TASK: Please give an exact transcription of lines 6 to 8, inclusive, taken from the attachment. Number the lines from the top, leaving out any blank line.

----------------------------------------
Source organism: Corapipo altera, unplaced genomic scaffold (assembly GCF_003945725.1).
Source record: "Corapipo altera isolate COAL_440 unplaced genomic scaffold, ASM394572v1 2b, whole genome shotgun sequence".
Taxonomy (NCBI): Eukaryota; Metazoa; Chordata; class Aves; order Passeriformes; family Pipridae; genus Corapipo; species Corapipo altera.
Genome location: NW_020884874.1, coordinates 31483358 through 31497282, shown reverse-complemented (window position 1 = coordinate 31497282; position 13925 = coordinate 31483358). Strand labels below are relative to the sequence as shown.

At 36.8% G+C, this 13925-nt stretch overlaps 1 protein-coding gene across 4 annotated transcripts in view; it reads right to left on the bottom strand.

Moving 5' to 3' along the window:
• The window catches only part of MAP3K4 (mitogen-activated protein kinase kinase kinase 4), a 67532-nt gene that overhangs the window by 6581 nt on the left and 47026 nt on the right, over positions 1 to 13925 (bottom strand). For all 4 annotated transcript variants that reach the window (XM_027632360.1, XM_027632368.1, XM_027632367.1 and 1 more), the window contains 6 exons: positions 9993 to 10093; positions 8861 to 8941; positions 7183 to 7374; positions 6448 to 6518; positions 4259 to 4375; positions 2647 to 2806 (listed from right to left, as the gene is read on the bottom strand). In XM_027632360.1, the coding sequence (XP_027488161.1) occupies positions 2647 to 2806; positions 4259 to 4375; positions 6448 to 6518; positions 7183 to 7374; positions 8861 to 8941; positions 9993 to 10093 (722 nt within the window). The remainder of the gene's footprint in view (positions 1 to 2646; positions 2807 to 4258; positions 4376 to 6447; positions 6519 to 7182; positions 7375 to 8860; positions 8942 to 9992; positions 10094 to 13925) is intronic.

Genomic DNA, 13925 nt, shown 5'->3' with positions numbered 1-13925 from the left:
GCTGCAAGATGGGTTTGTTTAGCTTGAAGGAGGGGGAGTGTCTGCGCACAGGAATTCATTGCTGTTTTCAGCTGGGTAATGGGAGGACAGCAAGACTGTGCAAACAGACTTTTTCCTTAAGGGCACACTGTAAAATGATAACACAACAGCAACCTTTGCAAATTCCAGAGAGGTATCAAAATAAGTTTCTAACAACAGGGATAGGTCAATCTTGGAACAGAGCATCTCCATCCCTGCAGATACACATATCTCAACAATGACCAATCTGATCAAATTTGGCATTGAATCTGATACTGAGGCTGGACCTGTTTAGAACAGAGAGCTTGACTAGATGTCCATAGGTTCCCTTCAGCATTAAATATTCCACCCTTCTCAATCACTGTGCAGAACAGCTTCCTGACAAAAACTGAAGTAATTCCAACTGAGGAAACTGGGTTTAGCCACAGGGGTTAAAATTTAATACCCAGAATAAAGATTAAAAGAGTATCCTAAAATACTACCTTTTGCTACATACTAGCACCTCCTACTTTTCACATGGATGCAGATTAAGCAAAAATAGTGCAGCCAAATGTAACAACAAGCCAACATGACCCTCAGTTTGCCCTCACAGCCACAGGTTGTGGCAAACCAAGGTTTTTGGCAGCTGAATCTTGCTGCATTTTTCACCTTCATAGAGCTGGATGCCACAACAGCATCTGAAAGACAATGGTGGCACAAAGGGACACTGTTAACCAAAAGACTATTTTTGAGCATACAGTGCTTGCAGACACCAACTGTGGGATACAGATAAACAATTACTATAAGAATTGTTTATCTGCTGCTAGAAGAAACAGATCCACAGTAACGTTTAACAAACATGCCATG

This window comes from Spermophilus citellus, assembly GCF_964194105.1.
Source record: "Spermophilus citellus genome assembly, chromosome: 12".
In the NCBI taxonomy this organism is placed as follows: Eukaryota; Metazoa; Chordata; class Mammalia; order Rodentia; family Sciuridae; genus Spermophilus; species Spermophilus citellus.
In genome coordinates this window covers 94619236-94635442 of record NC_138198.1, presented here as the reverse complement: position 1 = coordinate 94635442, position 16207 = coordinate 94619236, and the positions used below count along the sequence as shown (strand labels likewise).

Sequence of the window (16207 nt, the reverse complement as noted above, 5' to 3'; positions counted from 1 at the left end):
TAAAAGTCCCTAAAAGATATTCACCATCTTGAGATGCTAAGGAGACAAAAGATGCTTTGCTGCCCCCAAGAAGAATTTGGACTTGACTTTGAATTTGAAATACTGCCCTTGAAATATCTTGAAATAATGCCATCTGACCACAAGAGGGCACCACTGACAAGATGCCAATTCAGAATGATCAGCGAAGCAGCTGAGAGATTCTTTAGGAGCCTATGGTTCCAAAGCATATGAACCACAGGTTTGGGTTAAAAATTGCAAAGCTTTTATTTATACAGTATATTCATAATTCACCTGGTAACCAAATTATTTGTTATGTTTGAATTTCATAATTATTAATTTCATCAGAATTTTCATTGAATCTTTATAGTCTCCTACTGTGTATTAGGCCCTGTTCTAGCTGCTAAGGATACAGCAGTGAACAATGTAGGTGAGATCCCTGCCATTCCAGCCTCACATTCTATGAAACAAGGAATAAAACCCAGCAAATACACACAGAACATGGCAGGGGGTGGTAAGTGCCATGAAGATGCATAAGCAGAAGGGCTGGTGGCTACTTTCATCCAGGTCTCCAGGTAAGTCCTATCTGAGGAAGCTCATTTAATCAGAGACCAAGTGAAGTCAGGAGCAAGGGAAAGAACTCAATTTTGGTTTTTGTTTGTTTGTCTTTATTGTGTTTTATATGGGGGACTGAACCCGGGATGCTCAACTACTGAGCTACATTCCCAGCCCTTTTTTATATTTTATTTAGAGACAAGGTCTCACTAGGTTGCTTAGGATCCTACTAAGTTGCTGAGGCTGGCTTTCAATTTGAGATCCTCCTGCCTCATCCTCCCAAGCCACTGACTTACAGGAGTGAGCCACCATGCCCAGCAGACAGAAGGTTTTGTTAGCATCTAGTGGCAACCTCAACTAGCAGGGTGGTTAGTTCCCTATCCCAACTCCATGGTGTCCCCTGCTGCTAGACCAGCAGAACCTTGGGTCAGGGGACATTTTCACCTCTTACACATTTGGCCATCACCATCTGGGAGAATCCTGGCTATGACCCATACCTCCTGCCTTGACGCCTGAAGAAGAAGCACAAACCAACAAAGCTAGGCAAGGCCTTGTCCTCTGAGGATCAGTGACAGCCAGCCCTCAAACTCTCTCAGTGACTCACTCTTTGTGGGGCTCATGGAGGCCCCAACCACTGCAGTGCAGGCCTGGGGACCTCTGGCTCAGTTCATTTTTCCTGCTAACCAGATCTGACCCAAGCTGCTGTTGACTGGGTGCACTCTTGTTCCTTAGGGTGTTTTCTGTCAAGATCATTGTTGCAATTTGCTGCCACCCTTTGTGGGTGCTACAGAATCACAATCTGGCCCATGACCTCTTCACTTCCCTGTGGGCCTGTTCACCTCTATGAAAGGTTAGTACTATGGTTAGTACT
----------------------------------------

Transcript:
Moving 5' to 3' along the window:
• The window catches only part of MAP3K4 (mitogen-activated protein kinase kinase kinase 4), a 67532-nt gene that overhangs the window by 6581 nt on the left and 47026 nt on the right, over positions 1 to 13925 (bottom strand). For all 4 annotated transcript variants that reach the window (XM_027632360.1, XM_027632368.1, XM_027632367.1 and 1 more), the window contains 6 exons: positions 9993 to 10093; positions 8861 to 8941; positions 7183 to 7374; positions 6448 to 6518; positions 4259 to 4375; positions 2647 to 2806 (listed from right to left, as the gene is read on the bottom strand). In XM_027632360.1, the coding sequence (XP_027488161.1) occupies positions 2647 to 2806; positions 4259 to 4375; positions 6448 to 6518; positions 7183 to 7374; positions 8861 to 8941; positions 9993 to 10093 (722 nt within the window). The remainder of the gene's footprint in view (positions 1 to 2646; positions 2807 to 4258; positions 4376 to 6447; positions 6519 to 7182; positions 7375 to 8860; positions 8942 to 9992; positions 10094 to 13925) is intronic.

Genomic DNA, 13925 nt, shown 5'->3' with positions numbered 1-13925 from the left: